The Emergency Pasta Meeting In Italy, Explained

The Italian government is on full alert in the face of a uniquely Italian threat to the country's economy, people, and appetites: Pasta prices are surging. The government wants to know why and how it can temper the rising costs, so Industry Minister Adoflo Urso has called an emergency meeting, Reuters reports.

The issue might not be as pressing as a food shortage, but for one of the world's top pasta-consuming countries (the average Italian eats more than 50 pounds of pasta a year), the 17.5% rise in cost from last spring to this March is a serious economic concern — especially considering Italy's stagnant GDP growth of less than 1% and inflation rates topping 6.1% (via European Commission).

Per Food & Wine, Minister Urso's May 11 meeting with Italy's Rapid Price Alert Commission will also discuss why pasta prices have exploded even though the cost of durum wheat (also known as semolina, the only wheat legally allowed to be used for domestic pasta sold within Italy) has actually been falling. Italy is the largest producer of pasta in the world, exporting more than 2 million tons of pasta for upwards of $4 million in 2022. A spike in prices could threaten one of Italy's most financially and culturally important exports.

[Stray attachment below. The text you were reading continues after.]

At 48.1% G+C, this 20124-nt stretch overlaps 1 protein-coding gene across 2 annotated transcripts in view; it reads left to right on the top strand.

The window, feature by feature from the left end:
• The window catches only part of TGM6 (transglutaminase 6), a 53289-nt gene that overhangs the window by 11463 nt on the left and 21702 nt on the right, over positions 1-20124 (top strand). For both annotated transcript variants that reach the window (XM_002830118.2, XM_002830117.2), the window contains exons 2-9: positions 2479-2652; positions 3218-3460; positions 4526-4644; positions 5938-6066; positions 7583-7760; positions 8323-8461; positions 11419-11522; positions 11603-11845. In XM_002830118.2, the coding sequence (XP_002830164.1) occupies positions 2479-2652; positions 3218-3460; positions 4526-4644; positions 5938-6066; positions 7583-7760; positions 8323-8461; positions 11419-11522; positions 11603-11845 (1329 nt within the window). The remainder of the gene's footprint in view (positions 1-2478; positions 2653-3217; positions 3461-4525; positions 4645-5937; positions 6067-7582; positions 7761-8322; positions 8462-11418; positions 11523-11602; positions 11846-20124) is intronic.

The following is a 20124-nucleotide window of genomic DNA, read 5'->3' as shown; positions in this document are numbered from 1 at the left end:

Could pasta prices rise in the United States?

Pasta isn't the only thing getting more expensive in Italy, but its rapid price increase well outside the norm is what has caused concerns. The average increase in consumer goods across the board in Italy has been around 8%, putting pasta far above the rest. While this pasta cost crisis is relatively new and so far seems to be uniquely Italian, there is a chance it could spill over into the export market. 

In the United States, pasta prices have already been on the rise, along with many other food costs (in fact, inflation has really changed America's eating habits). Spaghetti alone jumped more than 33% in cost between 2021 and 2022 (via Statista), so a sharp increase in prices in Italy would almost certainly get passed along to American consumers if the Italian government isn't able to find a solution.

One solution, if you're a pasta lover, might be to start making your own dried pasta. You can source semolina online and in specialty grocers, but you can also make easy homemade pasta with simple all-purpose flour. It's a pretty easy process, but let's also hope that the Italian government is able to solve this cost crisis so everyone can find convenient, affordable spaghetti wherever they live.